This is directed to those of you who are, like me, mechanically miss-inclined.  The first clue of trouble came in North Lake Worth when we were unable to shut down the engine.  A diesel engine must be starved of either fuel or air in order to stop.  In virtually all installations a fuel cut off is provided.  Such is the case on PIKA, in this case being nothing more elaborate than a lawn mower control cable leading from the panel to the injection pump.  But alas I digress. The fact was pulling the stop cable had no effect.  Not a problem, I just went below, opened an access panel and shoved the fuel cutoff closed with a screw driver.  A brief investigation revealed that a clamp on the cable was not doing it's job.  Unfortunately the reason it was not performing as designed was that it hung from one of the studs which holds the exhaust manifold in place.  A quick glance showed the stud to be missing.  A more detailed investigation into the bilge using a strong magnet revealed a nut and 2/3's of a stud.  Yep, for whatever reason the stud had sheared off in the head.  While removing the manifold I discovered a crack in one leg which became a clean break during removal.  Being the day before Christmas Eve I figured there was no fixing anything until next week so I set about trying to remove the broken stud.  Some god of machinists must have been watching over me for I managed to prick punch the stud dead nuts in the center.  Thus began the futile exercise of using easy outs which of course don't work. Eventually I had drilled holes up to nearly the correct diameter for a 5/16 24 tap, of which fortunately I had two.  The once blind hole is now not so blind having been drilled thru into the water jacket in the head. Not to worry a little anti freeze must be as good a tapping fluid as any, right?  Wrong, true to form I broke the tap off in the hole. (I may be the only man alive who could break a piece of tool steel off in a stick of butter)  Just at this moment with the atmosphere blue with rage our friends Mark and Debbie (SEA CYCLE) came by offering help and out of frustration I gave them the manifold and said "get it fixed or replaced"  I then set about trying to extract the broken tap.  An hour+ later having employed drills, pliers, hammers, chisels, and forceps the broken tap was removed and the second tap finished the job.  About this time the shore party returned with the news that they had lined up a welder for the AM who could weld the manifold.  Things are looking up and in the morning Mark and I head off in his rental car north to Jensen Beach.  We found the shop and a few minutes later Jeremy showed up and did a bang up job on the manifold.  We are fat dumb and happy. I took the rest of the day off knowing my Christmas would be spent in the engine compartment.  Reassembly was nowhere near as easy as disassembly but the task is accomplished in a good half day.  A weather window opened and we were headed across the gulf stream in a day or two.  Unfortunately as beautiful as Jeremy’s weld was it failed about three hours short of our chosen anchorage. The blower kept the soot and CO out of the cabin and we anchored in the Bahamas about 2200 that night. Much too windy and rough to move the next day so I applied a "blow out" patch to the fresh crack  The patch consisted of high temp RTV wrapped with silicone tape.  I figured this would at least reduce the soot and smell.  We were blessed with 'sailable' winds for the next two days and with the aid of the dinghy were able to get PIKA anchored in White Sound, Green Turtle Cay.  To our good fortune there is a great shop on Green Turtle Cay, Roberts Marine.  Within minutes of talking to George Roberts, a replacement manifold was headed to the airport in Ft. Lauderdale.  A little delay getting it onto the plane and dealing with customs and it was in my hand by Friday having started on Tuesday.  Not too bad for 'island time'.  Installation of the replacement was not as straight forward as it should have been. There are several pipe fitting openings in the water jacket of this manifold and the one I need for my hot water heater tap was closed with a plug.  The plug required a 3/4" Allen wrench to undo.  Now PIKA carries a pretty fair supply of tools but a 3/4 Allen wrench, I don't think so!  I tried using a nut half in and half out but it was easily rounded off.  Heat from my little butane torch did nothing so I was forced to drill a couple of holes thru the plug and cut out a pie shaped piece with the Dremel tool Santa brought just a few days before.  A little hammer and chisel work and the plug was history. Then it was just a matter of lining up the coolant hoses, bolting on the manifold, replacing the heat exchanger, raw water pump, hoses clamps etc, etc.  An hour's worth of work in the shop equals about eight in the engine compartment.  Now we assume that it was simply age that caused the failure and we are good for another 37 years by which time I shall care not!  Now if only I could use hammers, chisels, drills etc. on that damn piece of shit Dell computer I bought for this trip I would be all set.   ($1400 and it ain't even heavy enough to be a decent boat anchor)  Brings up my theory of cruising, "if you can't fix it, or have a back up,  there's not much point in having it!" Oh well, we press onward, Georgetown in a week or two.  Lou and Jean, Marsh Harbour.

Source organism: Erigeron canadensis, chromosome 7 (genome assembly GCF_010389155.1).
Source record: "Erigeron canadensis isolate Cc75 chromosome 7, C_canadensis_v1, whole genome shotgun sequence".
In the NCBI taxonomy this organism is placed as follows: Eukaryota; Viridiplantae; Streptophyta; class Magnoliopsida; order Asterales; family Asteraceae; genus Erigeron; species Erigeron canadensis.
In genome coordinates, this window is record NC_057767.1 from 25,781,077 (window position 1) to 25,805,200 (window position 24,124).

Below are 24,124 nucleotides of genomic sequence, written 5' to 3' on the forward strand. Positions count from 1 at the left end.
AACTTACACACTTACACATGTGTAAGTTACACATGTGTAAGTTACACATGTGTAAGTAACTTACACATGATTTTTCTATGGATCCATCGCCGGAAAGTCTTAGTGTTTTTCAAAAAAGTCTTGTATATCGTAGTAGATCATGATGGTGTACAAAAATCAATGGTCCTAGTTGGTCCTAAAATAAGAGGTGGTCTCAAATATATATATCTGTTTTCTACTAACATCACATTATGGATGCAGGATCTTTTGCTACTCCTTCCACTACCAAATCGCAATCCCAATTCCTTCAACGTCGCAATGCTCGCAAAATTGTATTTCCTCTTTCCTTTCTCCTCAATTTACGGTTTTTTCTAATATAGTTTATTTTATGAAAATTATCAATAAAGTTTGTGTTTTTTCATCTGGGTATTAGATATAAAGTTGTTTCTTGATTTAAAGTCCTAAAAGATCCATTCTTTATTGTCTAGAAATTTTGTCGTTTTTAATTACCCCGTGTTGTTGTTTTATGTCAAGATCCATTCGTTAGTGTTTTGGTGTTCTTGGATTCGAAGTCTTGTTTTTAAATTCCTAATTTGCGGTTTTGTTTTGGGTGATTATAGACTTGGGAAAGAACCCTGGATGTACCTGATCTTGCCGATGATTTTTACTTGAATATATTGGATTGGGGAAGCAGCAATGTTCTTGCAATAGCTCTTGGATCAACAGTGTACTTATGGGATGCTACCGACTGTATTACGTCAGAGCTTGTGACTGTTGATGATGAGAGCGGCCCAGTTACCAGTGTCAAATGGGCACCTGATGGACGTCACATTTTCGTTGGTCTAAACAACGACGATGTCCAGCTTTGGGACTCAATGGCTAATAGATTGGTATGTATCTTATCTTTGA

1/16/06 Gales